Multifamily assets delivered the lowest income return to institutional investors of the four property sectors represented in the MSCI/REALPAC Canada Property Index last year — an outcome that was likely the least surprising revelation for commercial real estate industry insiders on hand in late January for the release of 2019 results. Analysts tracking investment sales have consistently slotted multifamily cap rates at the bottom of their charts for the past several quarters.
“The national average cap rate figure for each of the four multifamily property types (high-rise and low-rise, class A and B) compressed in Q4 2019 and yields in each of these categories sit at their lowest levels on record,” David Montressor, executive vice president of CBRE’s National Apartment Group, reported in his firm’s recently released Canadian Cap Rates & Investment Insights for last year’s final quarter.
Nationally, the average cap rate for high-rise class A buildings was pegged at 3.79 per cent, but it dropped below that threshold in Vancouver, Toronto and Ottawa, with the lowest rates in the 2.5 to 3 per cent range in Vancouver. In comparison, the national cap rate for class AA office was 4.85 per cent; the national cap rate for class A industrial buildings was 5.06 per cent.
That trend is reflected in the 47 institutional real estate portfolios participating in the Canada Property Index. While the average income return across all 2,723 directly held standing assets slipped to the lowest level yet recorded in the index — at 4.6 per cent — the average income return for residential properties was another 80 basis points lower, at 3.8 per cent.
Nevertheless, multifamily properties produced strong total returns on a foundation of 7.3 per cent capital growth. The sector was the second best performer, after industrial, with a total return of 11.4 per cent. That’s largely on par with the 11.5 per cent total return in 2018, when industrial and multifamily were also the top two sectors. However, industrial properties made significant gains in 2019, as the average total return for the sector jumped to 16.4 per cent from 13.8 per cent in 2018.
“Last year, industrial and multi-res were very close at the top. Wow, that spread has widened,” observed Michael Brooks, chief executive officer of REALPAC, who steered a panel discussion in response to the index results. “Is the multi-res cap rate too low?”
Elsewhere, knowledgeable market observers suggest it’s not scaring buyers away yet. “Investors remain confident that low initial yields will improve substantially as leases roll to higher rent levels,” maintains CBRE’s vice chair, valuation and advisory services, Paul Morassutti, in the Q4 2019 cap rate report.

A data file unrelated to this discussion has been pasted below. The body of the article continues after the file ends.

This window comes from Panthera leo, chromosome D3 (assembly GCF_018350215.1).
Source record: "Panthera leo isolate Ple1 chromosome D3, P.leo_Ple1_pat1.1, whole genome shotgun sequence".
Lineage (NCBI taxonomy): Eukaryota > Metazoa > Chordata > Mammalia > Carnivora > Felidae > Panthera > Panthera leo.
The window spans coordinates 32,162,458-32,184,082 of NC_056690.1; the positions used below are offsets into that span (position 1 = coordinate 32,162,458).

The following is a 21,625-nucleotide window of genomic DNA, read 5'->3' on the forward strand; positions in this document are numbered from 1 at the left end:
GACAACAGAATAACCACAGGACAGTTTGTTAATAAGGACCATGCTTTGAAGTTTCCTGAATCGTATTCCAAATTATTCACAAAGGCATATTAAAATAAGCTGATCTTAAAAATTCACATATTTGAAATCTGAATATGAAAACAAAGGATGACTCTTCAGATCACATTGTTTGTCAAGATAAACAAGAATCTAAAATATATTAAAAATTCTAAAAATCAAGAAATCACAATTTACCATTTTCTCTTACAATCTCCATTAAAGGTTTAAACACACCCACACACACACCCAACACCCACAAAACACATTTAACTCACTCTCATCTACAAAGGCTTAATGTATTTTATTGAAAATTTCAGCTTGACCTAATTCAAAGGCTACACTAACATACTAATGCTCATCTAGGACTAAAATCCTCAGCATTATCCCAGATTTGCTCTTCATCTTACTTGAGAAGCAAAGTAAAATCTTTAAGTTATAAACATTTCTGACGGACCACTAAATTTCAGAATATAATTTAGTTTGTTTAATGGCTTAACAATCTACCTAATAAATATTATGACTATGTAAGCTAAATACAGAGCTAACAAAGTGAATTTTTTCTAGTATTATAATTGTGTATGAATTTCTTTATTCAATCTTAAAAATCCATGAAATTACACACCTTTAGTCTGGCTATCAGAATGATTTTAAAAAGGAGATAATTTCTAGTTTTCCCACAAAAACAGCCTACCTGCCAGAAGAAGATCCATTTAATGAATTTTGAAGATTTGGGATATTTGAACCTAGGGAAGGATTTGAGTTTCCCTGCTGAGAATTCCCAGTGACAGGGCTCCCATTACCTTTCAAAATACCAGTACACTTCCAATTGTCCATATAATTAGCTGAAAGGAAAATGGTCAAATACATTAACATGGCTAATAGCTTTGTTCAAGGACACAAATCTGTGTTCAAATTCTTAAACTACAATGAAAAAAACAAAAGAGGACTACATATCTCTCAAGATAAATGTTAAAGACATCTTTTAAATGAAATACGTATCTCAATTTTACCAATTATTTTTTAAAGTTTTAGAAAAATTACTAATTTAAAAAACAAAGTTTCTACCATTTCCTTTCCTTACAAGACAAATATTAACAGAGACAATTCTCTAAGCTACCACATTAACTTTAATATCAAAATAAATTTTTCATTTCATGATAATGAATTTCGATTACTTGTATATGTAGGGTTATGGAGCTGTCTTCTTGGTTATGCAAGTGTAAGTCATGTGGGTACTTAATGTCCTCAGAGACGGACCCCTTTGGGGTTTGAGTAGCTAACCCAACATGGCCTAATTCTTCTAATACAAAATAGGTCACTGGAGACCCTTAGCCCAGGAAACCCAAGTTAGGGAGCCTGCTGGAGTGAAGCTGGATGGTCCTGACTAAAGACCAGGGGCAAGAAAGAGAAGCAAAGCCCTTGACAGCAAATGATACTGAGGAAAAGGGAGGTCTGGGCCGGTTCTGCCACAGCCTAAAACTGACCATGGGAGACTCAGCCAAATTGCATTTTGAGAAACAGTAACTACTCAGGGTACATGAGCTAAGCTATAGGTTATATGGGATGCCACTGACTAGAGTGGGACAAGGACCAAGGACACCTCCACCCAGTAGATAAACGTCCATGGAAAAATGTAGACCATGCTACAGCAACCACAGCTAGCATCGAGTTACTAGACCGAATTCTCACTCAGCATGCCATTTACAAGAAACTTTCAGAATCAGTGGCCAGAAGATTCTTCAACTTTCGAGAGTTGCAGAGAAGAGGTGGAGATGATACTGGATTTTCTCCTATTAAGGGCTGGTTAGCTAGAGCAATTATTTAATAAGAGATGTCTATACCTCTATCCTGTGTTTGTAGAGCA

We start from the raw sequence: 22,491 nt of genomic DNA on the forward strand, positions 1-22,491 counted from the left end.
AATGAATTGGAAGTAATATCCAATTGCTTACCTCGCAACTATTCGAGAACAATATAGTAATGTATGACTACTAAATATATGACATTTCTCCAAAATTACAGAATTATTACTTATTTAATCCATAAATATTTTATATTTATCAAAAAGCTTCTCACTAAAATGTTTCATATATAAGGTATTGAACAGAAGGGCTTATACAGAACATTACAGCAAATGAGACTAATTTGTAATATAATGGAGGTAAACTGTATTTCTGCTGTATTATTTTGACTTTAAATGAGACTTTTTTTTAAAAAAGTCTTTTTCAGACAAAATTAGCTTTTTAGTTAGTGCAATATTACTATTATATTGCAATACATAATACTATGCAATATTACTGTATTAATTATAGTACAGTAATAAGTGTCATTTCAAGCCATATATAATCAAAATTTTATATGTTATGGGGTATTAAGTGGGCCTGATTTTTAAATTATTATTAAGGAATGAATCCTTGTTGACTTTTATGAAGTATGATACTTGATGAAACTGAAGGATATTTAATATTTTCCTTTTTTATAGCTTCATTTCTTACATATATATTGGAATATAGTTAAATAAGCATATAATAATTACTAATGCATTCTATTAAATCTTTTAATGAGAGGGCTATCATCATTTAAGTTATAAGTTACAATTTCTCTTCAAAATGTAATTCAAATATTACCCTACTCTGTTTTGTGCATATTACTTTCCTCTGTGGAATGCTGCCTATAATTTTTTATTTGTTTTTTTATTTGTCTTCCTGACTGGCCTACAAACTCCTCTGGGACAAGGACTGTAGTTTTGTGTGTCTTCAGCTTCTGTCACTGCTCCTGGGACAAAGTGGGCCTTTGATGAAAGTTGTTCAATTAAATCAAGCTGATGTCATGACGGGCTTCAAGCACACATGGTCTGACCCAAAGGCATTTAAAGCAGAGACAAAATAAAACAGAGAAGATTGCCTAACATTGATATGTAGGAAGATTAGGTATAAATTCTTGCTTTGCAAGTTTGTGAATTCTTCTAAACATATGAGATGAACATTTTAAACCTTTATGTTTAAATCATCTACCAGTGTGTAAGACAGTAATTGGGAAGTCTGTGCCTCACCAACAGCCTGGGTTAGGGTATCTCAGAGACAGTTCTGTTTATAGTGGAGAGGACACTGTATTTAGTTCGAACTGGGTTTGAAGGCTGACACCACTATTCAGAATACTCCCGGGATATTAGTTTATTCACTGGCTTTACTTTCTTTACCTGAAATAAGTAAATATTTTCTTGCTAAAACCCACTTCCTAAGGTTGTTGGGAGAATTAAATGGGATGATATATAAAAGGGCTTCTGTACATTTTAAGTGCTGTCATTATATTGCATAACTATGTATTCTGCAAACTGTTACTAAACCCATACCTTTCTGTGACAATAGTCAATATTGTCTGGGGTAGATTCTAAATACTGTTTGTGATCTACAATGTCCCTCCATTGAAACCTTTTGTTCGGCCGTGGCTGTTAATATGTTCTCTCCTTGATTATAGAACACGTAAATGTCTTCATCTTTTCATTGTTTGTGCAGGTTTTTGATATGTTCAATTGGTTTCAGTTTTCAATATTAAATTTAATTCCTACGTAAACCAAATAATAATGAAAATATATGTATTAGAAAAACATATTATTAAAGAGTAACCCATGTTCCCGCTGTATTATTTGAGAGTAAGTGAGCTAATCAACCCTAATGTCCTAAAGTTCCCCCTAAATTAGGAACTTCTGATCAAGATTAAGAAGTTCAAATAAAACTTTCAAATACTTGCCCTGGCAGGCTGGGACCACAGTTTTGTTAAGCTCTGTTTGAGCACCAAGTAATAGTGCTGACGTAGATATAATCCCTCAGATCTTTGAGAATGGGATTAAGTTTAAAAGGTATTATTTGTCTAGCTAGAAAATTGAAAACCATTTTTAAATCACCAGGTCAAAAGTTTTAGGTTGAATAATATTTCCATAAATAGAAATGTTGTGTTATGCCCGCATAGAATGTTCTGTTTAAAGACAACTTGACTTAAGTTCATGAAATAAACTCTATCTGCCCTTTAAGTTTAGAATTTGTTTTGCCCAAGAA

One of the more startling outcomes in the 2019 Canada Property Index results seems to validate that perspective. Halifax ranked as the top-performing Canadian market, delivering an average total return of 13.3 per cent one year after a 1 per cent loss on return had it positioned eighth of the eight surveyed markets.
The resurgence is predominantly tied to a deal for a 14-building portfolio that CBRE cites as “the city’s largest real estate transaction ever”, translating into a nearly 40 per cent average total return on multifamily properties. That contrasts with a nearly 16 per cent loss on return in the Halifax retail sector.
“Halifax took kind of an unprecedented rocket ride to the top, but there are good reasons for that,” acknowledged James Harkness, executive director with MSCI.
“I would say, obviously, the biggest surprise is Halifax,” concurred Christina Iacoucci, managing director with BentallGreenOak.
Although she projected that total returns would not be sustained at 2019 levels in Halifax, steady demand, setbacks for new supply and still more shoppers jostling for scarce product all combine to suggest that multifamily investment will retain favourable status in institutional portfolios.
Jon Ramscar, executive vice president and managing director with CBRE, theorized that Canada has moved from a safe haven in foreign investors’ estimation to something of a safe-haven-plus category. “From a sentiment point of view, there’s an appetite for Canadian real estate right now,” he said.
Alternatively, Iacoucci pointed to some brakes on development momentum. “Construction costs have really gone through the roof. It has really slowed down the growth in purpose-built rental,” she submitted.
Meanwhile, a yearly influx of new residents, roughly equivalent to 1 per cent of Canada’s population in 2019, is flowing through to all property sectors and underpinning much of the confidence in what has been a prolonged real estate cycle.
“That’s a lot of GDP growth and that’s a lot of demand for everything,” Brooks reiterated.